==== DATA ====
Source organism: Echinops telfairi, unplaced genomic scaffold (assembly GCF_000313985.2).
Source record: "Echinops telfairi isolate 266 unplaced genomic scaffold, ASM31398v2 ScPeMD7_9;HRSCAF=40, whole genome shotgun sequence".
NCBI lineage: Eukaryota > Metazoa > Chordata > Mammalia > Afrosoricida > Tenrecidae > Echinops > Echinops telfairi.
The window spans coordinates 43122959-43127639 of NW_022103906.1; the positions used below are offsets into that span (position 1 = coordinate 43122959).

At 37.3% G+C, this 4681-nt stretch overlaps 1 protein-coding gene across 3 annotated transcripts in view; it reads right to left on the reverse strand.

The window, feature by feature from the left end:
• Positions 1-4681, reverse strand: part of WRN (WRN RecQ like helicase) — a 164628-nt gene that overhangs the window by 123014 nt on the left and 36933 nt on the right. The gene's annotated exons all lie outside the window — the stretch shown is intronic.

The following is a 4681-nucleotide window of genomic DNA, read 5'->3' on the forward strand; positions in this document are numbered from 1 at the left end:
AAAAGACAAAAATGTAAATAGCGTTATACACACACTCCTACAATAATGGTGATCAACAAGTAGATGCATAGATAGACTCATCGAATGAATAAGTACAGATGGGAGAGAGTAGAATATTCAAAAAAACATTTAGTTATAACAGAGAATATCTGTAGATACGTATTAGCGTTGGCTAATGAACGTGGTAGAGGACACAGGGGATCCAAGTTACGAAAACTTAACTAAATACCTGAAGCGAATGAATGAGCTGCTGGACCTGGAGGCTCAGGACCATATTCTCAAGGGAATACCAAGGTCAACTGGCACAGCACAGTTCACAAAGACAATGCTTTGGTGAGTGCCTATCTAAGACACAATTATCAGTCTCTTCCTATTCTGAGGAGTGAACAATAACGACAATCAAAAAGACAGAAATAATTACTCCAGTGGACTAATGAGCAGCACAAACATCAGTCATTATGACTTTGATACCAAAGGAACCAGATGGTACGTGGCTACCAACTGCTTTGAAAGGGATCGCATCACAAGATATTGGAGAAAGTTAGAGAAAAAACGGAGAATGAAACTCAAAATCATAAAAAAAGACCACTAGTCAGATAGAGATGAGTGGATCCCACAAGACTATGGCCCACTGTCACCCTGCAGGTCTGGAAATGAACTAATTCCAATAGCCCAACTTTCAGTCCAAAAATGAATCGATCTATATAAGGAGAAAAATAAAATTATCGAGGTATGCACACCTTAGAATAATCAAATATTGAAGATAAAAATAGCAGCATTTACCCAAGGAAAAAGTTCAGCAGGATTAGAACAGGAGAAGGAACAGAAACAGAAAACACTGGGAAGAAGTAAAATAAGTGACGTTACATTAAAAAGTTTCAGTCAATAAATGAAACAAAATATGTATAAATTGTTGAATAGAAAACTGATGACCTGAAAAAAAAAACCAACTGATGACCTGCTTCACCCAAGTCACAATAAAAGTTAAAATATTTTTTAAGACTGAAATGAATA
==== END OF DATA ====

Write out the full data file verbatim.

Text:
Source organism: Echinops telfairi, unplaced genomic scaffold (assembly GCF_000313985.2).
Source record: "Echinops telfairi isolate 266 unplaced genomic scaffold, ASM31398v2 ScPeMD7_9;HRSCAF=40, whole genome shotgun sequence".
NCBI lineage: Eukaryota > Metazoa > Chordata > Mammalia > Afrosoricida > Tenrecidae > Echinops > Echinops telfairi.
The window spans coordinates 43122959-43127639 of NW_022103906.1; the positions used below are offsets into that span (position 1 = coordinate 43122959).

At 37.3% G+C, this 4681-nt stretch overlaps 1 protein-coding gene across 3 annotated transcripts in view; it reads right to left on the reverse strand.

The window, feature by feature from the left end:
• Positions 1-4681, reverse strand: part of WRN (WRN RecQ like helicase) — a 164628-nt gene that overhangs the window by 123014 nt on the left and 36933 nt on the right. The gene's annotated exons all lie outside the window — the stretch shown is intronic.

The following is a 4681-nucleotide window of genomic DNA, read 5'->3' on the forward strand; positions in this document are numbered from 1 at the left end:
AAAAGACAAAAATGTAAATAGCGTTATACACACACTCCTACAATAATGGTGATCAACAAGTAGATGCATAGATAGACTCATCGAATGAATAAGTACAGATGGGAGAGAGTAGAATATTCAAAAAAACATTTAGTTATAACAGAGAATATCTGTAGATACGTATTAGCGTTGGCTAATGAACGTGGTAGAGGACACAGGGGATCCAAGTTACGAAAACTTAACTAAATACCTGAAGCGAATGAATGAGCTGCTGGACCTGGAGGCTCAGGACCATATTCTCAAGGGAATACCAAGGTCAACTGGCACAGCACAGTTCACAAAGACAATGCTTTGGTGAGTGCCTATCTAAGACACAATTATCAGTCTCTTCCTATTCTGAGGAGTGAACAATAACGACAATCAAAAAGACAGAAATAATTACTCCAGTGGACTAATGAGCAGCACAAACATCAGTCATTATGACTTTGATACCAAAGGAACCAGATGGTACGTGGCTACCAACTGCTTTGAAAGGGATCGCATCACAAGATATTGGAGAAAGTTAGAGAAAAAACGGAGAATGAAACTCAAAATCATAAAAAAAGACCACTAGTCAGATAGAGATGAGTGGATCCCACAAGACTATGGCCCACTGTCACCCTGCAGGTCTGGAAATGAACTAATTCCAATAGCCCAACTTTCAGTCCAAAAATGAATCGATCTATATAAGGAGAAAAATAAAATTATCGAGGTATGCACACCTTAGAATAATCAAATATTGAAGATAAAAATAGCAGCATTTACCCAAGGAAAAAGTTCAGCAGGATTAGAACAGGAGAAGGAACAGAAACAGAAAACACTGGGAAGAAGTAAAATAAGTGACGTTACATTAAAAAGTTTCAGTCAATAAATGAAACAAAATATGTATAAATTGTTGAATAGAAAACTGATGACCTGAAAAAAAAAACCAACTGATGACCTGCTTCACCCAAGTCACAATAAAAGTTAAAATATTTTTTAAGACTGAAATGAATA